A group of speakers at the Democratic National Convention tonight, during the 7 p.m. to 8 p.m. time slot, will talk about “fighting for a lifetime of children and families.”

One of those speakers, Dustin Parsons, a fifth-grade teacher at Pine Haven Elementary School in Bauxite, Ark., has given his students a lifetime of skills by teaching with technology.

Parsons’ school district gives Chromebooks to every student in grades 3-12. Parsons uses them to teach math and social studies.

“We use the device to bring the standard alive,” Parsons said.

When teaching geometry, Parsons uses the Chromebooks to create 3-D models of the shapes that the students are studying to allow them to learn visually, by studying the shape right in front of them.

Parsons’ fifth-grade students are already technologically savvy because they know how to manipulate games on smartphones and laptops, but Parsons wants to teach them to use the devices for educational purposes.

“I want them to learn to use the technology for good and not just as a play toy,” Parsons said.

Parsons emphasizes that his school is still learning what it can do with technology because it took a couple of years for teachers, parents, and students to get used to the Chromebooks. Technology isn’t present in every lesson.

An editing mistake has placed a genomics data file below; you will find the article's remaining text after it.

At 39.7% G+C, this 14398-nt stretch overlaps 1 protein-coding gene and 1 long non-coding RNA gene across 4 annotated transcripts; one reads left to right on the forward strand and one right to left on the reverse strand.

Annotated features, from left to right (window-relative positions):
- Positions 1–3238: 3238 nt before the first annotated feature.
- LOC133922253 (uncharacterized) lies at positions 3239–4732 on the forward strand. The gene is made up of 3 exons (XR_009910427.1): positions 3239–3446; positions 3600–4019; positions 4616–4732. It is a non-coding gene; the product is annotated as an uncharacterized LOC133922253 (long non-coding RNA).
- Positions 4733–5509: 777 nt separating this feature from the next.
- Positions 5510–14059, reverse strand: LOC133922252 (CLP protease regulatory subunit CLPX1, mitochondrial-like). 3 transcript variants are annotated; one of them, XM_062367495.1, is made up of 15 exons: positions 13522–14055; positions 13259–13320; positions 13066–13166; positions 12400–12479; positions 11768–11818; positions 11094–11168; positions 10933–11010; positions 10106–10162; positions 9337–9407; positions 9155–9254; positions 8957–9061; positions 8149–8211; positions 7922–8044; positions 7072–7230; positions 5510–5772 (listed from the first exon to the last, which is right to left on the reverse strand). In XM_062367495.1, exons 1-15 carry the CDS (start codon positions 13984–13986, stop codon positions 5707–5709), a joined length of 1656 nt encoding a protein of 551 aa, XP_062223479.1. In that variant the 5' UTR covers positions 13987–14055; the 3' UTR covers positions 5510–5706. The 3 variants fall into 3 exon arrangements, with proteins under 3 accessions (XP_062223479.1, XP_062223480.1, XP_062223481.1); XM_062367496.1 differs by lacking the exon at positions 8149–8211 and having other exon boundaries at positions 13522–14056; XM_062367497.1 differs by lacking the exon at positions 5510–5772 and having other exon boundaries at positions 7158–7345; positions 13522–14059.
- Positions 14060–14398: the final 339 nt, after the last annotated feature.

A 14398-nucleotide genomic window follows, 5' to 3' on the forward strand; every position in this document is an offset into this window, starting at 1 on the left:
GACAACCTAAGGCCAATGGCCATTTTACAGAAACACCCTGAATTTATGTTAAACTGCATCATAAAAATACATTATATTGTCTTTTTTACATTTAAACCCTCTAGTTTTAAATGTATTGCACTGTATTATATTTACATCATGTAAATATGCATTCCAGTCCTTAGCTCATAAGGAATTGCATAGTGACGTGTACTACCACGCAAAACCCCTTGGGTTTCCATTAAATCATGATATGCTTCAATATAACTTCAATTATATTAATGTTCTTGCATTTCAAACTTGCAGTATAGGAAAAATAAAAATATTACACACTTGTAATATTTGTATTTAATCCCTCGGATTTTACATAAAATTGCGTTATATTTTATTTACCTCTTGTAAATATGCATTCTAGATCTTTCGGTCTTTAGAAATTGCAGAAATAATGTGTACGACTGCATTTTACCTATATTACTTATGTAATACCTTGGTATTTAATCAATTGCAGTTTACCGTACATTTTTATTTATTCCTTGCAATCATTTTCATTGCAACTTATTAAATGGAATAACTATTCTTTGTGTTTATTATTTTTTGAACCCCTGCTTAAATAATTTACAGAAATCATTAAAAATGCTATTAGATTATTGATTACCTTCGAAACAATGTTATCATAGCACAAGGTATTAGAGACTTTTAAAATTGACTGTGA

The school is looking at ways that it can integrate more technology and improve the effectiveness of science, technology, engineering, and math (STEM) classes. Some ideas include forming a robotics team where students can build and compete with one another, and using 3-D printers that students can use to make models of what they’re learning.

In order to improve the way math and engineering classes are taught, teachers need to encourage students to look at the way these subjects influence the world around them.

“We need to have an open mind,” Parsons said. “The skills need to be taught to improve the future.”

Parsons believes that money spent on technology should be allocated based on arising needs. Rather than shelling out money on new Chromebooks or iPads far in advance, money should be spent as new devices and methods arrive. Also, students would feel more inclined to learn and use technology in their future careers if their opinions were taken into consideration.

“Students should have a voice in what’s going on,” Parsons said.

Parsons believes that if administrators listened to what students wanted to do with technology and took their advice, students would be more confident in using technology to become entrepreneurs or explore a career in STEM.

Parsons went to school in Arkansas when Hillary Clinton was the state’s first lady. He has met her a couple of times, “but that doesn’t mean we’re best friends,” Parsons said. When the Clinton campaign asked him to speak, Parsons was moved.

At the convention tonight, Parsons will highlight what Clinton has done for education over her time in public office with a focus on moving toward the future.

“I’m really humbled to speak for teachers,” Parsons said.

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Morgan Lynch
Morgan Lynch
Morgan Lynch is a Staff Reporter for MeriTalk covering Federal IT and K-12 Education.